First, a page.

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STATE OF DISGRACE: Denmark ‘shaken’ by potential spread of Coronavirus, NOT by mass killing of 17 million animals

Denmark's mass killing of minks has been going on for several weeks, with 2.85 of the 17 million minks already killed. There are some 1,000 mink farms in Denmark, and 4,350 in Europe.

ADRIENNE MURRAY: There was shock last week when Denmark decided to cull all its mink – up to 17 million animals – because of the spread of coronavirus. That national cull has turned into a political outcry, now that the prime minister has admitted the plan was rushed and had no legal basis. Danish authorities worry that a mutated form of coronavirus found in mink could potentially hamper the effectiveness of a future vaccine.

As the politicians argue, mass graves have appeared in the Danish countryside filled with the slaughtered animals… Police and the armed forces have been deployed and farmers have been told to cull their healthy animals too -but the task will take weeks… Denmark’s mink ‘cull’ has in fact been going on for several weeks, with 2.85 million already ‘put down’…

However there’s also concern that Denmark may have overreacted and scientists at home and abroad have tried to assess the risk. While scientists told Denmark’s Berlingske Tidende newspaper that Cluster 5 had not been detected since September, the head of Denmark’s health authority, Soren Brostrom, said the risk was too great when the virus was spreading among the mink population.

The government admitted on Tuesday it lacked the legal framework for a nationwide order and only had jurisdiction to cull infected mink or herds within a safety radius. “It is a mistake. It is a regrettable mistake,” said Prime Minister Mette Frederiksen as she apologised to parliament. The infections have attracted widespread international attention, and prompted the UK to ban travellers from Denmark…

Covid-19 originally came from a wild animal, it was then transmitted to humans and, later, passed on to farmed mink, before jumping back to a small number of humans. Several different mutations have been discovered in the virus in mink that do not arise in humans. But one called “Cluster 5” is of particular concern and 12 people are known to have caught it in Denmark. More than 200 other people have contracted other mink-related strains of the virus…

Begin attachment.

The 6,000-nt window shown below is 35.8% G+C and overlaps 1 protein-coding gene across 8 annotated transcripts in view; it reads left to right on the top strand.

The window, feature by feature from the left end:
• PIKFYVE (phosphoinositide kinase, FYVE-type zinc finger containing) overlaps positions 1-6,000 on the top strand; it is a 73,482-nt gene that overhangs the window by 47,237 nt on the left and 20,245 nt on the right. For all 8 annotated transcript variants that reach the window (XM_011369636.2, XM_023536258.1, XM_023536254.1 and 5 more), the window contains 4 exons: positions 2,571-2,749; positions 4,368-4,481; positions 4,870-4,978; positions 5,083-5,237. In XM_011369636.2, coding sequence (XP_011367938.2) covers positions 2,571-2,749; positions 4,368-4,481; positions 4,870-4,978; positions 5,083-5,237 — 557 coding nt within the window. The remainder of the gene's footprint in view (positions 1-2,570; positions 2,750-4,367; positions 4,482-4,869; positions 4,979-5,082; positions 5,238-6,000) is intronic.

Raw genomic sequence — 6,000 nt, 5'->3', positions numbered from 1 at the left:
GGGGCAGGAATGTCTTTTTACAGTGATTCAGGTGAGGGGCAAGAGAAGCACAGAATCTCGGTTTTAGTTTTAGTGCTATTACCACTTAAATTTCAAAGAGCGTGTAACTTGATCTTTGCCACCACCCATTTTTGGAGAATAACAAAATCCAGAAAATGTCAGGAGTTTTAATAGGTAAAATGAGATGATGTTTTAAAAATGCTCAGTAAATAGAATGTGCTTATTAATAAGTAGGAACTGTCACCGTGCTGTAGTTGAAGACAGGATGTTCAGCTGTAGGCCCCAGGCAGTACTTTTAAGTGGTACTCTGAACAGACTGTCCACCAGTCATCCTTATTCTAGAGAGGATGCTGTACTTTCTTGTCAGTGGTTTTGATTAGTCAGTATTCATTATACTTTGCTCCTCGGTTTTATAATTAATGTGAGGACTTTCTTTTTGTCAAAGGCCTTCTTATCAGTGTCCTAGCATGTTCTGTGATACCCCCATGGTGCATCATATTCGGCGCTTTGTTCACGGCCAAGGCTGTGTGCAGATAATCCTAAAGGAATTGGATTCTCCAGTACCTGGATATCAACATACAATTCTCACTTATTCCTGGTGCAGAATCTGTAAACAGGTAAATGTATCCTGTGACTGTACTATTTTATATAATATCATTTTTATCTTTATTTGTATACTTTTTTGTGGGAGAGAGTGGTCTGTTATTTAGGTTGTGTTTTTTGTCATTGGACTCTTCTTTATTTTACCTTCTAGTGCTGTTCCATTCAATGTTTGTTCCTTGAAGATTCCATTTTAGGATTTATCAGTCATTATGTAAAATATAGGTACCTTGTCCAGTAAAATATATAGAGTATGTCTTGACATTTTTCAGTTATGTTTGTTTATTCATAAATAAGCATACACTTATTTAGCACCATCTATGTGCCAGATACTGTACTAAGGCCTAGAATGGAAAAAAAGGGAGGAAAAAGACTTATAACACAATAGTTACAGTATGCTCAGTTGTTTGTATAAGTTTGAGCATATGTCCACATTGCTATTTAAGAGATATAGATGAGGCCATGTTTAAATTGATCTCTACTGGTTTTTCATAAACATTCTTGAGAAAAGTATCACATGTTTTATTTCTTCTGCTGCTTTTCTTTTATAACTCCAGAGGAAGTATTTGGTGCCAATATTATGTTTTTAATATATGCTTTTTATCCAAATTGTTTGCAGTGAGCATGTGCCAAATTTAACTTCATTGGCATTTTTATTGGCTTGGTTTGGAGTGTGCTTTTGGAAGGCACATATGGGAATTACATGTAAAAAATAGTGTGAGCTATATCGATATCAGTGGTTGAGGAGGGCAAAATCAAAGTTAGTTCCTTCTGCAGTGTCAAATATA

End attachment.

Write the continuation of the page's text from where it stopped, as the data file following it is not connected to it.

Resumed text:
Denmark is not the first country to report outbreaks on fur farms but it is the world’s biggest producer. Spain, Sweden, Italy, and the US have all been affected, as has the Netherlands, where mink farming will be outlawed by spring next year… Coronavirus outbreaks have already spelled the end of the mink industry in the Netherlands. The UK and Austria banned fur production years ago, Germany has phased it out and Belgium, France and Norway plan to as well.

Across Europe there are some 4,350 mink farms, with Poland, Finland, Lithuania and Greece also part of the sector. Industry group Fur Europe insists demand for natural fur is still strong. “The market has already reacted to next year’s reduced supply with higher pelt prices”… But Danish animal rights groups believe it is time to follow the example of other European countries and phase out the trade completely. “It’s highly unacceptable to treat animals the way that mink are treated in the industry,” says Birgitte Iversen Damm of Animal Protection Denmark…

Denmark is home to more than 1,000 farms, so the head of trade body Kopenhagen Fur has termed the nationwide cull a disaster… The industry had a reported turnover of almost $1bn (£750m) in 2018-19. Furs are sold to the garment industry but also used in some false eyelash products. China and Hong Kong in particular provide the biggest market… Coronavirus outbreaks have already spelled the end of the mink industry in the Netherlands. The UK and Austria banned fur production years ago, Germany has phased it out and Belgium, France and Norway plan to as well. SOURCE…

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